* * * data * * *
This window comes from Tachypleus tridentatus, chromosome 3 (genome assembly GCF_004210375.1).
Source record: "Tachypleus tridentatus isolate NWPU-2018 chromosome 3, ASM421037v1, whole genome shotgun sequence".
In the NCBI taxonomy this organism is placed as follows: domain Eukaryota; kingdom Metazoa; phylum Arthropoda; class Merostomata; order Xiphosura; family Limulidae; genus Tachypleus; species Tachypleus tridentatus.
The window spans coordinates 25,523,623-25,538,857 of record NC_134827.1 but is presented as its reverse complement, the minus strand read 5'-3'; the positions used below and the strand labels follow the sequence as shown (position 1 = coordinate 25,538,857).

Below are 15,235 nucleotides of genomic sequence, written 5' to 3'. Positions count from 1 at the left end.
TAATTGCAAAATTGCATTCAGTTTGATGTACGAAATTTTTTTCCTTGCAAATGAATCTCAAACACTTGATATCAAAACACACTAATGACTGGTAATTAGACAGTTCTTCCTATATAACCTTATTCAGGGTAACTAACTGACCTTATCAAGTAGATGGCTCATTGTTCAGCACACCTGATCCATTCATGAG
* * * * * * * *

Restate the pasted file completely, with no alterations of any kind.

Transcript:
This window comes from Tachypleus tridentatus, chromosome 3 (genome assembly GCF_004210375.1).
Source record: "Tachypleus tridentatus isolate NWPU-2018 chromosome 3, ASM421037v1, whole genome shotgun sequence".
In the NCBI taxonomy this organism is placed as follows: domain Eukaryota; kingdom Metazoa; phylum Arthropoda; class Merostomata; order Xiphosura; family Limulidae; genus Tachypleus; species Tachypleus tridentatus.
The window spans coordinates 25,523,623-25,538,857 of record NC_134827.1 but is presented as its reverse complement, the minus strand read 5'-3'; the positions used below and the strand labels follow the sequence as shown (position 1 = coordinate 25,538,857).

Below are 15,235 nucleotides of genomic sequence, written 5' to 3'. Positions count from 1 at the left end.
TAATTGCAAAATTGCATTCAGTTTGATGTACGAAATTTTTTTCCTTGCAAATGAATCTCAAACACTTGATATCAAAACACACTAATGACTGGTAATTAGACAGTTCTTCCTATATAACCTTATTCAGGGTAACTAACTGACCTTATCAAGTAGATGGCTCATTGTTCAGCACACCTGATCCATTCATGAG